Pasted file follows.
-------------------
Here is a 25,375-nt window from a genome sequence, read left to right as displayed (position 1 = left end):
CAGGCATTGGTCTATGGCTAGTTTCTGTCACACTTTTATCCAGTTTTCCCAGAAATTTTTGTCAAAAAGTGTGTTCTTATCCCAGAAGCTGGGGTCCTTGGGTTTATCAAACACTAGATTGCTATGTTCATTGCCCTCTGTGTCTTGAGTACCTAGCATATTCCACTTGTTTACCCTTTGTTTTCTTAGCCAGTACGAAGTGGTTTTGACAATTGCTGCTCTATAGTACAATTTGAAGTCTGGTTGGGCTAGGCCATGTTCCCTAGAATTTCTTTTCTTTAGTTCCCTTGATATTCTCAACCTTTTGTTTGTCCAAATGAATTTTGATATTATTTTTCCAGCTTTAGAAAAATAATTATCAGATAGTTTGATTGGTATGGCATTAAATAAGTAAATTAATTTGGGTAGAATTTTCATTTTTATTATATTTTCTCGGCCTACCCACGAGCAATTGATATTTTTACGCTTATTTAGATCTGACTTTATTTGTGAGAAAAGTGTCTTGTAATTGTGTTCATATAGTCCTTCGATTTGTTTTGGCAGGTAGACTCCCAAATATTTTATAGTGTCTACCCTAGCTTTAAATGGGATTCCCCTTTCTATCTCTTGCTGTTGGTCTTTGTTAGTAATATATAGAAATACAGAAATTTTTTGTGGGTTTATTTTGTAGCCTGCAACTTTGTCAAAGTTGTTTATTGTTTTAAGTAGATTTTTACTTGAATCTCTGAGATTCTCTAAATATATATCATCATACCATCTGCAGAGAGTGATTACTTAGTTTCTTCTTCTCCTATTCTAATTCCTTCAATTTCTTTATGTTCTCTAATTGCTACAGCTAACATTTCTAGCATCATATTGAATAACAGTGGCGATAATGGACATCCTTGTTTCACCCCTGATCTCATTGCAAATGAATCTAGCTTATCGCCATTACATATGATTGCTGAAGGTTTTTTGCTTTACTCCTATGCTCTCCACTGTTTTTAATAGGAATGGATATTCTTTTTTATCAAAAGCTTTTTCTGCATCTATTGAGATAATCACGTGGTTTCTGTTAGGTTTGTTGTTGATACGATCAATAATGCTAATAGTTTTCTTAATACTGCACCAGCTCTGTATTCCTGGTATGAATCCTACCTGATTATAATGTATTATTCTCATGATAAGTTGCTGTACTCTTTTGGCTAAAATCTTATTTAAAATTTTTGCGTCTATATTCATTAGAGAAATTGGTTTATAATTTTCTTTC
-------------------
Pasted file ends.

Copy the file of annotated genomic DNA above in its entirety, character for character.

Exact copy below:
Here is a 25,375-nt window from a genome sequence, read left to right as displayed (position 1 = left end):
CAGGCATTGGTCTATGGCTAGTTTCTGTCACACTTTTATCCAGTTTTCCCAGAAATTTTTGTCAAAAAGTGTGTTCTTATCCCAGAAGCTGGGGTCCTTGGGTTTATCAAACACTAGATTGCTATGTTCATTGCCCTCTGTGTCTTGAGTACCTAGCATATTCCACTTGTTTACCCTTTGTTTTCTTAGCCAGTACGAAGTGGTTTTGACAATTGCTGCTCTATAGTACAATTTGAAGTCTGGTTGGGCTAGGCCATGTTCCCTAGAATTTCTTTTCTTTAGTTCCCTTGATATTCTCAACCTTTTGTTTGTCCAAATGAATTTTGATATTATTTTTCCAGCTTTAGAAAAATAATTATCAGATAGTTTGATTGGTATGGCATTAAATAAGTAAATTAATTTGGGTAGAATTTTCATTTTTATTATATTTTCTCGGCCTACCCACGAGCAATTGATATTTTTACGCTTATTTAGATCTGACTTTATTTGTGAGAAAAGTGTCTTGTAATTGTGTTCATATAGTCCTTCGATTTGTTTTGGCAGGTAGACTCCCAAATATTTTATAGTGTCTACCCTAGCTTTAAATGGGATTCCCCTTTCTATCTCTTGCTGTTGGTCTTTGTTAGTAATATATAGAAATACAGAAATTTTTTGTGGGTTTATTTTGTAGCCTGCAACTTTGTCAAAGTTGTTTATTGTTTTAAGTAGATTTTTACTTGAATCTCTGAGATTCTCTAAATATATATCATCATACCATCTGCAGAGAGTGATTACTTAGTTTCTTCTTCTCCTATTCTAATTCCTTCAATTTCTTTATGTTCTCTAATTGCTACAGCTAACATTTCTAGCATCATATTGAATAACAGTGGCGATAATGGACATCCTTGTTTCACCCCTGATCTCATTGCAAATGAATCTAGCTTATCGCCATTACATATGATTGCTGAAGGTTTTTTGCTTTACTCCTATGCTCTCCACTGTTTTTAATAGGAATGGATATTCTTTTTTATCAAAAGCTTTTTCTGCATCTATTGAGATAATCACGTGGTTTCTGTTAGGTTTGTTGTTGATACGATCAATAATGCTAATAGTTTTCTTAATACTGCACCAGCTCTGTATTCCTGGTATGAATCCTACCTGATTATAATGTATTATTCTCATGATAAGTTGCTGTACTCTTTTGGCTAAAATCTTATTTAAAATTTTTGCGTCTATATTCATTAGAGAAATTGGTTTATAATTTTCTTTC